Sunday, March 30, 2008

Killing Civilians Is Good For You

Apologies for the lapse - like most academics trained in international relations theory, I spent last week in San Francisco attending the Annual Conference of the International Studies Association .

Of the papers I heard presented, one sticks out: Alexander Downes of Duke University has done a quantitative analysis comparing civilian targeting in inter-state wars to the likelihood that a state will win, as well as to the number of military casualties they absorb vis-a-vis their enemy. Downes finds that killing civilians has historically been strongly correlated with winning. But, he also found this has changed over time, and that since about 1941 killing civilians has been more and more counterproductive to war efforts. He doesn't explain why.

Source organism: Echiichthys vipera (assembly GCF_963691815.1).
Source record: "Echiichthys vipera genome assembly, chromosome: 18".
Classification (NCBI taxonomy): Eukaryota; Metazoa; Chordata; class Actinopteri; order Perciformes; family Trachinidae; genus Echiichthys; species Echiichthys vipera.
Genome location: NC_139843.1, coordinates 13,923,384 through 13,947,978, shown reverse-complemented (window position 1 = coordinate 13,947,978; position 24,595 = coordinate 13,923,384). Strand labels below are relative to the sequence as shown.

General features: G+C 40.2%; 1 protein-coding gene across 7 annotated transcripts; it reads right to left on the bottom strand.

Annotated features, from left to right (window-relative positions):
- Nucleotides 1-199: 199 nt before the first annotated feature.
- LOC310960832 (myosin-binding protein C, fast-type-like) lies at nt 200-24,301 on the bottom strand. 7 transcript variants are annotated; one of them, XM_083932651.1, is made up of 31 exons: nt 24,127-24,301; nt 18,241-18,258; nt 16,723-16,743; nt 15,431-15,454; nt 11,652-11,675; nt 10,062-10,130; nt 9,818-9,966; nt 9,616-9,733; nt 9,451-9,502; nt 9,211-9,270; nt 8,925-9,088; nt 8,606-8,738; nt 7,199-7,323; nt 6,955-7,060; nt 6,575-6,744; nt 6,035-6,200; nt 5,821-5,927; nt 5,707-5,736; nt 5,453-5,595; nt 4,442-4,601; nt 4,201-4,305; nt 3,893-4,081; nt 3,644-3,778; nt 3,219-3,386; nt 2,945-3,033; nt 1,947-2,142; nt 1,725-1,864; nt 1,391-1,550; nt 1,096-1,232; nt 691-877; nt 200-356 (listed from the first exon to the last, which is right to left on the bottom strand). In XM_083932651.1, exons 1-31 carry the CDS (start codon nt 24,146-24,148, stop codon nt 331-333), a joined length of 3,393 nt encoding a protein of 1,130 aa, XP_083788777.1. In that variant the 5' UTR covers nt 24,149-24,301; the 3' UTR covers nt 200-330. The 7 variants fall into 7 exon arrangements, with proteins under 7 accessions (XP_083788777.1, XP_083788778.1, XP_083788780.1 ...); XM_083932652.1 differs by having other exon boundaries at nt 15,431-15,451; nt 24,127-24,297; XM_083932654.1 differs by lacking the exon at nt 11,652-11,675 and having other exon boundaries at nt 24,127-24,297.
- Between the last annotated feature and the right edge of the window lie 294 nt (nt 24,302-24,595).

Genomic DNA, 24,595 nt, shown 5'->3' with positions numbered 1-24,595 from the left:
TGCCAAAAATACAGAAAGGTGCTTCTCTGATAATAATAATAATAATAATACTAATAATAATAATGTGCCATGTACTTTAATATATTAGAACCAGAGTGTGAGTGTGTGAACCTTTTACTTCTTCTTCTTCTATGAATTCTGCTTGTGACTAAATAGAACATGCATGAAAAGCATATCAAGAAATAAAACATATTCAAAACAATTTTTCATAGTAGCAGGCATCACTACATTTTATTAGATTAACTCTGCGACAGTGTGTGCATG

At least one influential book - Caleb Carr's The Lessons of Terror finds the opposite - but admittedly Carr's analysis is a historian's account rather than a statistical analysis.

I couldn't find the paper in the ISA 2008 archive, but Downes has apparently expanded on his argument in a new book, Targeting Civilians in War, which I'll have to read before I report on my impression of his data.


hank_F_M said...

I'm looking forwrd to your review.

Charli Carpenter said...

I found the paper in the archive. It's at this link.

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